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SELL THE DIFFERENCE: Establishing your Unique Solution Value

Marketing Scores Leads, So Why Doesn’t Sales Score Opportunities?

Posted by Bob Apollo on Mon 23-Apr-2012

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I'm delighted that Swayne Hill, Co-Founder & SVP of Field Operations at Cloud9 and author of the excellent Data-Driven Sales Management has agreed to let me republish another of his thoughtful articles - this time asking "Marketing Scores Leads, Why Doesn't Sales Score Opportunities?" - as a guest contribution to the Inflexion-Point blog. I really like the methodical way in which Swayne thinks about these matters, and I think you will too. Over to you, Swayne:

 

The Marketing department has been scoring leads for many years.  Lead Scoring provides a data-driven way to align internal resources against the people/companies most ready to engage.  So, why doesn’t the Sales department do it too?  Sales is constantly re-aligning resources against the ‘most likely to buy’ Opportunities, right?  In B-2-B selling, a 30% win rate is reasonably good.  That means losing 2 of every 3 Opportunities engaged.  Worse, it takes almost twice as long to lose.  What a waste!

Sales Opportunity Scoring

Over the past few years, we’ve created a Sales Opportunity Scoring System that helps us guide sales-cycles back ‘on model’, save significant admin time across the sales team and, increase our reaction time dealing with sales forecast risks.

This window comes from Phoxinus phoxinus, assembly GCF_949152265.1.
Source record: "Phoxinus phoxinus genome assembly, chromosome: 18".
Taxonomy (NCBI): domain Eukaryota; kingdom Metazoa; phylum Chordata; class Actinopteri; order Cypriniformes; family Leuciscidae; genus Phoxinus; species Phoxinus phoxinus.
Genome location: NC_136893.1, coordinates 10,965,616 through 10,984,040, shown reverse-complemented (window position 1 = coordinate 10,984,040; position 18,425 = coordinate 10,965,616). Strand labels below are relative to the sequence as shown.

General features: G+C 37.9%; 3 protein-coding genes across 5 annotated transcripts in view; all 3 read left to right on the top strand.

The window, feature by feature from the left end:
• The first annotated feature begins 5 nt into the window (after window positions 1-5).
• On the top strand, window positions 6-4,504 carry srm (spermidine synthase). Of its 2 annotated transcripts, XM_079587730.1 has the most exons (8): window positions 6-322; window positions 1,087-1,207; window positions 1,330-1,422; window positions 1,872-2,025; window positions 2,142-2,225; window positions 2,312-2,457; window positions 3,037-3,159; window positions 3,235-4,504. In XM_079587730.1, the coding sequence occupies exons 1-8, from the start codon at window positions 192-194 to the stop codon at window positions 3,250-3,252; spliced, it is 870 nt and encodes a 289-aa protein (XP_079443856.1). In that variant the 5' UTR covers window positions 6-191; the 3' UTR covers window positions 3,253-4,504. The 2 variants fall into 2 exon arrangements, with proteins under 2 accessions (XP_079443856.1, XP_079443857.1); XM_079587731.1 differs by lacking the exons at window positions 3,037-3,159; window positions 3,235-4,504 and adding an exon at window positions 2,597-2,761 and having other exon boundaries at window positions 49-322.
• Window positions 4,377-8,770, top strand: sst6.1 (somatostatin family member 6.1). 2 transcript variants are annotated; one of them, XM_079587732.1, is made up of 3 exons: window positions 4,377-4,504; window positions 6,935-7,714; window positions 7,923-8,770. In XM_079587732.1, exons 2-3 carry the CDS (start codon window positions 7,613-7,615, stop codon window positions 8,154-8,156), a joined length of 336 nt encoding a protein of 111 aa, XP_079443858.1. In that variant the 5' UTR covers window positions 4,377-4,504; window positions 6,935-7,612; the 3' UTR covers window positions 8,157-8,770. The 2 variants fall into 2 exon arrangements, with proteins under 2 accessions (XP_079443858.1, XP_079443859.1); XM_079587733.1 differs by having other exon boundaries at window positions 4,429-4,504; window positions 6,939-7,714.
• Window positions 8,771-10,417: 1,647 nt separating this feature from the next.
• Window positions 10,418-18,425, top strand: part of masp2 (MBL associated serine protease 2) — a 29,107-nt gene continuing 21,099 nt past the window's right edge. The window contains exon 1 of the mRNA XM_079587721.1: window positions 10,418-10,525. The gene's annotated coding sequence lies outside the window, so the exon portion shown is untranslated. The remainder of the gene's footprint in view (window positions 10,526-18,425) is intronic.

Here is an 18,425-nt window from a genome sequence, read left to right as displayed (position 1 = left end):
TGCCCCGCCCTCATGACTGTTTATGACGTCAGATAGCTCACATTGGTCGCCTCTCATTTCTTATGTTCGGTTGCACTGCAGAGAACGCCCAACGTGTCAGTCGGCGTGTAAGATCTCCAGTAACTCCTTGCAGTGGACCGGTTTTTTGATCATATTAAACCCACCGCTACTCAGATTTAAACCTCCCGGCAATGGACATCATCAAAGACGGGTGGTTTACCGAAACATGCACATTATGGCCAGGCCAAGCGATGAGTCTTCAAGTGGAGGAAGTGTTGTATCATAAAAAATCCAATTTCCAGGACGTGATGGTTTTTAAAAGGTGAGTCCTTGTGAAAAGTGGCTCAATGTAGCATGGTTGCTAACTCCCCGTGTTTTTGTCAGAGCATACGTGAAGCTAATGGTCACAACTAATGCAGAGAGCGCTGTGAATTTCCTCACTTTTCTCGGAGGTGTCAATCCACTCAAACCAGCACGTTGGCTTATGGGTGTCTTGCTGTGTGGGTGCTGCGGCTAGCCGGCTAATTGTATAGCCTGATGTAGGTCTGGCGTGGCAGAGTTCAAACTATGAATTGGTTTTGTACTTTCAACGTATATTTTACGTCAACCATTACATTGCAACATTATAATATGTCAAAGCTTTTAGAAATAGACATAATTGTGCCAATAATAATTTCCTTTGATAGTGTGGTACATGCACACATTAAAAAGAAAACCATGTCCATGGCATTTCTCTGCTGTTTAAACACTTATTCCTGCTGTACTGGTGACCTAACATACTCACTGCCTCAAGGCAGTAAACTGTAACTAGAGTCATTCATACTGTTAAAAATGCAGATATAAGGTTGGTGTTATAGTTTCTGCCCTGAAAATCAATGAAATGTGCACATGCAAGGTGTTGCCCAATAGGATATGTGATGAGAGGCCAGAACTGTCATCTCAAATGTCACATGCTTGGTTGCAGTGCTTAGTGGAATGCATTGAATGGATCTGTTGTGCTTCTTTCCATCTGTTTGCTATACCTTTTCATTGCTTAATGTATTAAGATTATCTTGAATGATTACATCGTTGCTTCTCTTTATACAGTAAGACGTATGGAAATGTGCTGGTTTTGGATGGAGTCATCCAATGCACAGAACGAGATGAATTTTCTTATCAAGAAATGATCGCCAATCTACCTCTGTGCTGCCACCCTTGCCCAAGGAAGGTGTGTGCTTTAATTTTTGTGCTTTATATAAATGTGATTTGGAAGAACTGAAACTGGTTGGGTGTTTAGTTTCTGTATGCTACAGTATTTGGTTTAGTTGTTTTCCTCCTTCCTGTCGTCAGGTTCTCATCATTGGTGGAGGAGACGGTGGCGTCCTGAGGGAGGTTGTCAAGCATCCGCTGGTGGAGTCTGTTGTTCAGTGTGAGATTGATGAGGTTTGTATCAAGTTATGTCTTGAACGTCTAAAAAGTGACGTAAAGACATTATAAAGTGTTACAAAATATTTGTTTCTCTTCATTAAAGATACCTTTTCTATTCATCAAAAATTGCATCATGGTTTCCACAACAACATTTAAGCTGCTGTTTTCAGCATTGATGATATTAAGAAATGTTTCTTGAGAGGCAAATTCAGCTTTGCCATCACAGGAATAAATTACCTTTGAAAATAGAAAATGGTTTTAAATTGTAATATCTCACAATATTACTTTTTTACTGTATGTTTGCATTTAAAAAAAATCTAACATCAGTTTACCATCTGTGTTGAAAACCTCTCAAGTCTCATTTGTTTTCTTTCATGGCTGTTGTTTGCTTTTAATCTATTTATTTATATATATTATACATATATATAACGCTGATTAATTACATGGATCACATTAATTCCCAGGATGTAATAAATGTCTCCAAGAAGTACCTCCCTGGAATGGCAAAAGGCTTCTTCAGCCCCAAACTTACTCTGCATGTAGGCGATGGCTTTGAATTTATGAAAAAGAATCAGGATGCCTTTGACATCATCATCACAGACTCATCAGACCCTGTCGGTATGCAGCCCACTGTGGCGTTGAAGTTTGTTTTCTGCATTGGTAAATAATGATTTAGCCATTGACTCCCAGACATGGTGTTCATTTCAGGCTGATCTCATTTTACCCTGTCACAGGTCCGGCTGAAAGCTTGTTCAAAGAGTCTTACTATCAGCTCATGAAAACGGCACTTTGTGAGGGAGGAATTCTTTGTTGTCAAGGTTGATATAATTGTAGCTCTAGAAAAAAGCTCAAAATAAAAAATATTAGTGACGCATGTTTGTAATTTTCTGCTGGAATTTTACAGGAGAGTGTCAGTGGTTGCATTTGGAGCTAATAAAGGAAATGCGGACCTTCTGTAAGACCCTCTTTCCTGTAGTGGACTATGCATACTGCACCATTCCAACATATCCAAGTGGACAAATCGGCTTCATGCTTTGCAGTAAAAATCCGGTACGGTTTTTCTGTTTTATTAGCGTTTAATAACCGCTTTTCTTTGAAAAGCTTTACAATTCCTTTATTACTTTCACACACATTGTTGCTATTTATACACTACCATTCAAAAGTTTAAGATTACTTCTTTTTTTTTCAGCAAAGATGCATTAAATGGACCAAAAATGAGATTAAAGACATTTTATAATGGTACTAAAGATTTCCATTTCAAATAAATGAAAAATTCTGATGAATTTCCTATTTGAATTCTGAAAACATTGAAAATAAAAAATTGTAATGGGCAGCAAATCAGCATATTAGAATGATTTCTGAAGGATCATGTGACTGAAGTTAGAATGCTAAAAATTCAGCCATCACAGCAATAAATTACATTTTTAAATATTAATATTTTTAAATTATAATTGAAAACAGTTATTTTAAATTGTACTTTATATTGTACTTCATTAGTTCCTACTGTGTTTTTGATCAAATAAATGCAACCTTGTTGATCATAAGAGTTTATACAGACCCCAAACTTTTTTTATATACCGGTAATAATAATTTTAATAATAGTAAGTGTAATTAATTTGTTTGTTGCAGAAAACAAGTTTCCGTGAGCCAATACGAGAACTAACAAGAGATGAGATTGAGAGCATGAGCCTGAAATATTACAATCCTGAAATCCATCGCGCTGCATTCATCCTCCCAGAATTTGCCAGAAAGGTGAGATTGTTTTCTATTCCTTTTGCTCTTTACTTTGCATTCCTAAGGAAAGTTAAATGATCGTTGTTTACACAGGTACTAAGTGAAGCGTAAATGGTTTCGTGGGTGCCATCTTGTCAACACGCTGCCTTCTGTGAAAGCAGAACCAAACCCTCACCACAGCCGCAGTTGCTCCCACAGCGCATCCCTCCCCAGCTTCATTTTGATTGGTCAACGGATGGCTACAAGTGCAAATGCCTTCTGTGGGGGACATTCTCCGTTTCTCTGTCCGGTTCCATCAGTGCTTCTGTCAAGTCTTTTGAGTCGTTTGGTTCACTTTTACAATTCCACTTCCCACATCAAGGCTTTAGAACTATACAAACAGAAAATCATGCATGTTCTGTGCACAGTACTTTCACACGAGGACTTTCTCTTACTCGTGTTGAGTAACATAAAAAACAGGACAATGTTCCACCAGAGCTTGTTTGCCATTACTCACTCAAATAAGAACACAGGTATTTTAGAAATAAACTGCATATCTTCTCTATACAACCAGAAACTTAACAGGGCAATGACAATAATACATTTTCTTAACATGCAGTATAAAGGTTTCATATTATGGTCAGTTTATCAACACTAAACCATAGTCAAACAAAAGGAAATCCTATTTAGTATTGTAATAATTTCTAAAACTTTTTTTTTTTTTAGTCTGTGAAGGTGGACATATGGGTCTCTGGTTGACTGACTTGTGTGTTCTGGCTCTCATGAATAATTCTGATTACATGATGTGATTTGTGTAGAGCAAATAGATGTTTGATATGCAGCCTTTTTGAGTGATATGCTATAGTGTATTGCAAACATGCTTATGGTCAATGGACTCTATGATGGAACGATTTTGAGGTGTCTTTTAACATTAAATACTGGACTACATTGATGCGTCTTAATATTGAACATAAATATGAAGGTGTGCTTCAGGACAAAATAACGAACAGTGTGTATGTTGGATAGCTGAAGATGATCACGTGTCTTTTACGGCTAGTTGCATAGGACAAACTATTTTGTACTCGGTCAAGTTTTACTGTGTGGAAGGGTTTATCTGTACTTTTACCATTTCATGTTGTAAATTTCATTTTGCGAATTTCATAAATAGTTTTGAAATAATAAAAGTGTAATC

Here’s how we did it…

1. List Sales-Cycle Attributes

Best advice – don’t let ‘perfect be the enemy of progress.’  You won’t get this exactly right the first time, but that’s okay… just get started.  We look at the trailing 6-12 months for patterns in the data.  We’re growing fast and things change quickly, so we don’t go too far back.  If yours is a more mature business you could go back further to get a richer data set.

Here is an example of the top-10 attributes for our sales cycle – proprietary information obfuscated.

sales opportunity scoring attributes1

These are the things, which depending on the values will tell us how close a sales opportunity is to our sweet spot.  We don’t get all this information up-front of course, but during the selling process our Sales People focus on gaining an understanding for each of these attributes.

Once we got the attributes nailed down, we created a ‘benchmark’ – a profile of the ideal sales circumstances.

ideal sales circumstances

Using this ‘Ideal’ as a starting point, we assigned each of these values a score of 10.  If we had an absolutely perfect prospect, they would get a raw score of 100.

assign values scores to attributes

Each of the attributes of course could take a range of values, so next we assigned a value of less than 10 to the other possibilities.  Decision-Maker Profile, for example could be characterized as ‘Cowboy’ (not very process-driven, shoots from the hip, talks fast, skips over the details, etc.) or ‘Student of the Game’ (loves process, more conservative, realistic, detailed, methodical, etc.) or, ‘Other’ (something in between Cowboy and SOTG).  Again, not a perfect science but stay with me.